How can it be explained that Nazism made real, if partial, inroads into wider German Society?

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How can it be explained that Nazism made real, if partial, inroads into wider German Society?

It cannot be doubted that Nazi Germany was the most destructive political regime of the 20th century, not only because it unleashed World War II or instigated the holocaust but because of its impact on German society. The extent of this impact has been extensively debated by various historians, leading to a spectrum of opinions ranging from Marxist perspectives that emphasise a strengthening of class structures within German society, therefore concluding that Nazi Germany had a reactionary impact on Germany society , to that of liberal historians who claim that the modernisation which took place in Nazi Germany, along with a change in 'subjective social reality' is good evidence that a revolution of class and status occurred. General historiographical consensus leans towards the latter of these two arguments, although there is evidence of social continuation throughout the regime.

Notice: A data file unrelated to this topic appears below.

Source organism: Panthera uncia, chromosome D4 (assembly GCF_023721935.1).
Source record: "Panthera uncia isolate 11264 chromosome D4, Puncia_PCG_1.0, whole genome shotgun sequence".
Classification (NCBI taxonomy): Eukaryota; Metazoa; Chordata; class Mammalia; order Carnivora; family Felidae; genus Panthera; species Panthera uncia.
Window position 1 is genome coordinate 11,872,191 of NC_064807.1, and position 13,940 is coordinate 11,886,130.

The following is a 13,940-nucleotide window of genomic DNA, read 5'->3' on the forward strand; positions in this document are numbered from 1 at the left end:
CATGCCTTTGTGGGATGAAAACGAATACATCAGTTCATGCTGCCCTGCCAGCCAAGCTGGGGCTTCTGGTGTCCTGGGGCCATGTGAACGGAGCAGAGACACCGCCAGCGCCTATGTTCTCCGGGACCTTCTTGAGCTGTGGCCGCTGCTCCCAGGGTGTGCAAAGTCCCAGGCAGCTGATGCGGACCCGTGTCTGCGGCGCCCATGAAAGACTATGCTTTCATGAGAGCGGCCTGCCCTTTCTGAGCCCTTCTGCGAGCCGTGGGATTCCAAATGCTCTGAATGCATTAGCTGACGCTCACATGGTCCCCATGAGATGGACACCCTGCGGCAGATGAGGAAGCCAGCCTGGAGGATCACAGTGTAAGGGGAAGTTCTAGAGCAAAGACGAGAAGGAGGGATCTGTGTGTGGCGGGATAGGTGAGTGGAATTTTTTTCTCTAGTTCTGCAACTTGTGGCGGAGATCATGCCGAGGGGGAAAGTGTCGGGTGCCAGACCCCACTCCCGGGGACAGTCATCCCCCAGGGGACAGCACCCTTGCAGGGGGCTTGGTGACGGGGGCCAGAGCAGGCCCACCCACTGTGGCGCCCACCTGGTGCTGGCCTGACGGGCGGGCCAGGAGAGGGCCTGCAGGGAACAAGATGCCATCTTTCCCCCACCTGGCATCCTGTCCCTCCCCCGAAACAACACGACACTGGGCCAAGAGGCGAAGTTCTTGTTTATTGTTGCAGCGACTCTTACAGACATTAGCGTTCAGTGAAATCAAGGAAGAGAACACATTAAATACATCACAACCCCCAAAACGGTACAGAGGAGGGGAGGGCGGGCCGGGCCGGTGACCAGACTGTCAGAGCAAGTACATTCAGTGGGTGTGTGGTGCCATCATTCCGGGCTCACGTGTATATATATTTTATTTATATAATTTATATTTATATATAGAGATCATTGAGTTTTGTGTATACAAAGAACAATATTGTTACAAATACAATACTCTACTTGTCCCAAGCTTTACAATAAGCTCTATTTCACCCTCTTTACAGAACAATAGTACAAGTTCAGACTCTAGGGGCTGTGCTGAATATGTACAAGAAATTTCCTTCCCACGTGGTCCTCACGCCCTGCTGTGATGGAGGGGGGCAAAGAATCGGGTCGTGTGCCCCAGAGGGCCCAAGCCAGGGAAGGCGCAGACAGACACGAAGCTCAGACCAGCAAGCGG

If one concludes that Nazism did have an impact on German society then why were these social changes able to happen? While it is obvious that National Socialists used terror to achieve social policy, the level of support for Nazism was so great that terror alone could not explain the inroads made into wider German society. Propaganda, foreign policy success, the economic recovery of Germany from the Great Depression, as well as Nazism's promise to create an ordered society for the majority of Germans appealed to a vast portion of the German population, who had been traumatised by the 1929-32 economic crisis as well as the contradictions of modern capitalism. Above all else, Nazism was allowed to make inroads into German society by the German public because it was accepted as the best possible political system to meet the needs of security, sensual satisfaction and...